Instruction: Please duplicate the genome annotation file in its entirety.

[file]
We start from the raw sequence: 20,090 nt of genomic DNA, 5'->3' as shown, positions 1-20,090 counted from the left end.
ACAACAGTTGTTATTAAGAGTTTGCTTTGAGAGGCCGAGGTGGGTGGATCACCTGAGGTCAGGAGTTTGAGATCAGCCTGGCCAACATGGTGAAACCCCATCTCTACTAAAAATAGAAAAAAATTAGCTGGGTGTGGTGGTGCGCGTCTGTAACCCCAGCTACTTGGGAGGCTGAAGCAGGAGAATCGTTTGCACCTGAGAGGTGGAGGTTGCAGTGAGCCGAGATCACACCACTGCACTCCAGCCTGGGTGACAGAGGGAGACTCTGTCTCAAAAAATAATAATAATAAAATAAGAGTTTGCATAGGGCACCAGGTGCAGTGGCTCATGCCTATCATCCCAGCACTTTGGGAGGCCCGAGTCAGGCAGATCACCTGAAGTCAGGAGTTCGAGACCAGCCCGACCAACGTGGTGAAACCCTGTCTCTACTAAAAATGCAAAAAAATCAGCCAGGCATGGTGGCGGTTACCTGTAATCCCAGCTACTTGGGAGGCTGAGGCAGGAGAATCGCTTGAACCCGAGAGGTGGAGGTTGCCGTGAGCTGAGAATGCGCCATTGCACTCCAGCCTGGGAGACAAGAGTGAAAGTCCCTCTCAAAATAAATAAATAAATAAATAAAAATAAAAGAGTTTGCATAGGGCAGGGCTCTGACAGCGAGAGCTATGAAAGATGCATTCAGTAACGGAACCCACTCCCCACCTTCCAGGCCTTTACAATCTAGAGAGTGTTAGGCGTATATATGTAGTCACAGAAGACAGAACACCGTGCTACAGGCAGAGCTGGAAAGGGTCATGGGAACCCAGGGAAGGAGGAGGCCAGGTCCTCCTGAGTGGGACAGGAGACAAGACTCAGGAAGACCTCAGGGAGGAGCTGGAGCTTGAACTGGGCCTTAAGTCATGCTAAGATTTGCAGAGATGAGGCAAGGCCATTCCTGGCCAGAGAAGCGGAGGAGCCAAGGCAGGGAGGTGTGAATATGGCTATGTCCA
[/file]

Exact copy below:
We start from the raw sequence: 20,090 nt of genomic DNA, 5'->3' as shown, positions 1-20,090 counted from the left end.
ACAACAGTTGTTATTAAGAGTTTGCTTTGAGAGGCCGAGGTGGGTGGATCACCTGAGGTCAGGAGTTTGAGATCAGCCTGGCCAACATGGTGAAACCCCATCTCTACTAAAAATAGAAAAAAATTAGCTGGGTGTGGTGGTGCGCGTCTGTAACCCCAGCTACTTGGGAGGCTGAAGCAGGAGAATCGTTTGCACCTGAGAGGTGGAGGTTGCAGTGAGCCGAGATCACACCACTGCACTCCAGCCTGGGTGACAGAGGGAGACTCTGTCTCAAAAAATAATAATAATAAAATAAGAGTTTGCATAGGGCACCAGGTGCAGTGGCTCATGCCTATCATCCCAGCACTTTGGGAGGCCCGAGTCAGGCAGATCACCTGAAGTCAGGAGTTCGAGACCAGCCCGACCAACGTGGTGAAACCCTGTCTCTACTAAAAATGCAAAAAAATCAGCCAGGCATGGTGGCGGTTACCTGTAATCCCAGCTACTTGGGAGGCTGAGGCAGGAGAATCGCTTGAACCCGAGAGGTGGAGGTTGCCGTGAGCTGAGAATGCGCCATTGCACTCCAGCCTGGGAGACAAGAGTGAAAGTCCCTCTCAAAATAAATAAATAAATAAATAAAAATAAAAGAGTTTGCATAGGGCAGGGCTCTGACAGCGAGAGCTATGAAAGATGCATTCAGTAACGGAACCCACTCCCCACCTTCCAGGCCTTTACAATCTAGAGAGTGTTAGGCGTATATATGTAGTCACAGAAGACAGAACACCGTGCTACAGGCAGAGCTGGAAAGGGTCATGGGAACCCAGGGAAGGAGGAGGCCAGGTCCTCCTGAGTGGGACAGGAGACAAGACTCAGGAAGACCTCAGGGAGGAGCTGGAGCTTGAACTGGGCCTTAAGTCATGCTAAGATTTGCAGAGATGAGGCAAGGCCATTCCTGGCCAGAGAAGCGGAGGAGCCAAGGCAGGGAGGTGTGAATATGGCTATGTCCA